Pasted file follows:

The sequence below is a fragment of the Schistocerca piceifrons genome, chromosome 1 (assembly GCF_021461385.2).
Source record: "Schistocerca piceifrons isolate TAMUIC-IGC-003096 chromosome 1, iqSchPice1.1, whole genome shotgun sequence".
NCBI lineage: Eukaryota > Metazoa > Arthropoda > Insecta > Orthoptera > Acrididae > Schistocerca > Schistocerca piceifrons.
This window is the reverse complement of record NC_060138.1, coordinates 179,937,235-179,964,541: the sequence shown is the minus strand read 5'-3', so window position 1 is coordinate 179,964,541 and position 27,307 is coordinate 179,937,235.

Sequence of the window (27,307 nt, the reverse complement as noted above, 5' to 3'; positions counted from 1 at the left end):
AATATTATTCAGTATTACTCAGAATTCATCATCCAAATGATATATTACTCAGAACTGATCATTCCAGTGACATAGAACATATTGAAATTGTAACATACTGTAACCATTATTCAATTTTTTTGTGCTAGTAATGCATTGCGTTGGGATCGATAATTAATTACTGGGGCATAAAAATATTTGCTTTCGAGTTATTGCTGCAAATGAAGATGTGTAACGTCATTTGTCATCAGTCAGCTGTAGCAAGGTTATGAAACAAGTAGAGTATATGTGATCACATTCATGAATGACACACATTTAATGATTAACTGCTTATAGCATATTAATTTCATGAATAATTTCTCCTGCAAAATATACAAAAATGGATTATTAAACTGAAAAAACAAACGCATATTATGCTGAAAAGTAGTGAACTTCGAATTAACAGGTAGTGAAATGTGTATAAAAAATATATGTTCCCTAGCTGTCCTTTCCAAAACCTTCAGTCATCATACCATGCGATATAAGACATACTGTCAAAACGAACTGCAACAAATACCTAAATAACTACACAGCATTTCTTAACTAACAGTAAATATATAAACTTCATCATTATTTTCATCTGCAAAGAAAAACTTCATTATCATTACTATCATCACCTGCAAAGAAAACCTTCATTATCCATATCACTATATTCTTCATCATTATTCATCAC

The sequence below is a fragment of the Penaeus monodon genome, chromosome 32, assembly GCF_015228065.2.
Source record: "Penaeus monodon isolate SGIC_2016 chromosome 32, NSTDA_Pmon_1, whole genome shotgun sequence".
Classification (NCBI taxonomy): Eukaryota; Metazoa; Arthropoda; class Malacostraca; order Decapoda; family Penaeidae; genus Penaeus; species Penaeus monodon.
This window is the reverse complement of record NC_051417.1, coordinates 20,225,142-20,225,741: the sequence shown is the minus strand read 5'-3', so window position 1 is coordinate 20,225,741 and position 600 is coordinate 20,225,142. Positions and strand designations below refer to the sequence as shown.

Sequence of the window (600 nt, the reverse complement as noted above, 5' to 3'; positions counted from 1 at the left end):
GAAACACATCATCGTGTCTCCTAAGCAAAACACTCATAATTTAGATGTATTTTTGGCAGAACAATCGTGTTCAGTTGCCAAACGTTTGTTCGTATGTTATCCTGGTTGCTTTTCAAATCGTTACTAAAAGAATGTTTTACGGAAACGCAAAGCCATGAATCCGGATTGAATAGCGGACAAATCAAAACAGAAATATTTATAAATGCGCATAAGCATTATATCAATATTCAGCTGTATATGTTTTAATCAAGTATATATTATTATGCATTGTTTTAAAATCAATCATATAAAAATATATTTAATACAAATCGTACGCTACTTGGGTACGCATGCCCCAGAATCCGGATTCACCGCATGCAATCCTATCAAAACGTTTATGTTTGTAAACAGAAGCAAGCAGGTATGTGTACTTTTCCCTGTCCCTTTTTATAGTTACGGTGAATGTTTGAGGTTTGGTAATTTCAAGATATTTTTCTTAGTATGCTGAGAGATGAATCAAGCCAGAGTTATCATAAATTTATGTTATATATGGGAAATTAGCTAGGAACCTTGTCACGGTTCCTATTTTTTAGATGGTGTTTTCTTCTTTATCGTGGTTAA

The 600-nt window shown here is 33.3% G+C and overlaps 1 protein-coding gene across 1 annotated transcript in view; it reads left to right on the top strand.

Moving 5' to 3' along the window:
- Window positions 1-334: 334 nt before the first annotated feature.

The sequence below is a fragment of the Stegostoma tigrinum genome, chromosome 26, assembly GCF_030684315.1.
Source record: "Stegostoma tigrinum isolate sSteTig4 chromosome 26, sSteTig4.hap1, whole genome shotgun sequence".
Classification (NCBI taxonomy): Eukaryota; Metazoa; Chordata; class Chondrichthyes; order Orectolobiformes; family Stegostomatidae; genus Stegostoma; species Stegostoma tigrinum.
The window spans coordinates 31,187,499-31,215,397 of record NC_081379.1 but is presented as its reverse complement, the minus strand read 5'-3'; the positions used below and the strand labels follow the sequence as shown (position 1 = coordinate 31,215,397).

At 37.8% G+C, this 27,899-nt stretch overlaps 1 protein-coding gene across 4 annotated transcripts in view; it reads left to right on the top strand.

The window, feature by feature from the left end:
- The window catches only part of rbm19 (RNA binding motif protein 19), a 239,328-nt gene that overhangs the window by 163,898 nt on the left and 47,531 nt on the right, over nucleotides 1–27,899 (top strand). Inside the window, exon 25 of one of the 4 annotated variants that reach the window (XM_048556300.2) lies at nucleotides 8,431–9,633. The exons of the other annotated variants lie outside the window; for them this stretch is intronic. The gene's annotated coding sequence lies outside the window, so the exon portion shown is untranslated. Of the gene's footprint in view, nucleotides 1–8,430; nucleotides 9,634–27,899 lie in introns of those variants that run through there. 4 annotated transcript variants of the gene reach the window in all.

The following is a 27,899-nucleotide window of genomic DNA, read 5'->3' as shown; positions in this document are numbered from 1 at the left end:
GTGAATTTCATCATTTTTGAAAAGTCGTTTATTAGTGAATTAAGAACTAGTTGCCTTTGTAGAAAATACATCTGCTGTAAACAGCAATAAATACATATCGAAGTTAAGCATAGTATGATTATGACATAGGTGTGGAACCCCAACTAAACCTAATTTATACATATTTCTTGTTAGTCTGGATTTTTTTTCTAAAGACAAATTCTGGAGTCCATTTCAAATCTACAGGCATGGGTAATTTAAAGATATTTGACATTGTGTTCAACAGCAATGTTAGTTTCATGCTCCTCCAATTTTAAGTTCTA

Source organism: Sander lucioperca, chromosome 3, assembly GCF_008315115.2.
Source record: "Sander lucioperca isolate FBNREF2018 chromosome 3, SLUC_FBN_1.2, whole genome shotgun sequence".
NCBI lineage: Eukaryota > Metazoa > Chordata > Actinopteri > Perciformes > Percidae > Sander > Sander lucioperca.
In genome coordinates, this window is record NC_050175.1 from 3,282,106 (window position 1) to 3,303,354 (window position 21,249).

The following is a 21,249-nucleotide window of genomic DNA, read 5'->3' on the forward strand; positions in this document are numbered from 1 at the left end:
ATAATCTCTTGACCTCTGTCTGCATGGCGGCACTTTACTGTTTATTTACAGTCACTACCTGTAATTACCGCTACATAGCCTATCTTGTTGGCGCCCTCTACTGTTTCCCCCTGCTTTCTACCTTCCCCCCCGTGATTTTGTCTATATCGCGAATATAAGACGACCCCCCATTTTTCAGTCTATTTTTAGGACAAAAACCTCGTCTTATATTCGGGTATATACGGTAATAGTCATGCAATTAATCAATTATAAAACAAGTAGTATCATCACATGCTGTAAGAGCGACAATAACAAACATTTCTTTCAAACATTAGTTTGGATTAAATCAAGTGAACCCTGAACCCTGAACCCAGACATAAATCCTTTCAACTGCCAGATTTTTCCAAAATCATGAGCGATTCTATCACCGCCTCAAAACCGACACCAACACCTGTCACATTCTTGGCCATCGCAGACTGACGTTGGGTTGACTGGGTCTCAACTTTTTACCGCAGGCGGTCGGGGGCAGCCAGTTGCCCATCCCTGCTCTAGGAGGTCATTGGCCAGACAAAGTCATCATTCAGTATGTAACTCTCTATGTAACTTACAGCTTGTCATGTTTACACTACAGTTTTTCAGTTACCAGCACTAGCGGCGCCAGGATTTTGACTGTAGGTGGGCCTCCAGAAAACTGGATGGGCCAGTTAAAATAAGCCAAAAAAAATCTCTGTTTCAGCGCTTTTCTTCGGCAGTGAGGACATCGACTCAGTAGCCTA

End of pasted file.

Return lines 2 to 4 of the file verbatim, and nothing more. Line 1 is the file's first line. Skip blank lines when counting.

Source record: "Schistocerca piceifrons isolate TAMUIC-IGC-003096 chromosome 1, iqSchPice1.1, whole genome shotgun sequence".
NCBI lineage: Eukaryota > Metazoa > Arthropoda > Insecta > Orthoptera > Acrididae > Schistocerca > Schistocerca piceifrons.
This window is the reverse complement of record NC_060138.1, coordinates 179,937,235-179,964,541: the sequence shown is the minus strand read 5'-3', so window position 1 is coordinate 179,964,541 and position 27,307 is coordinate 179,937,235.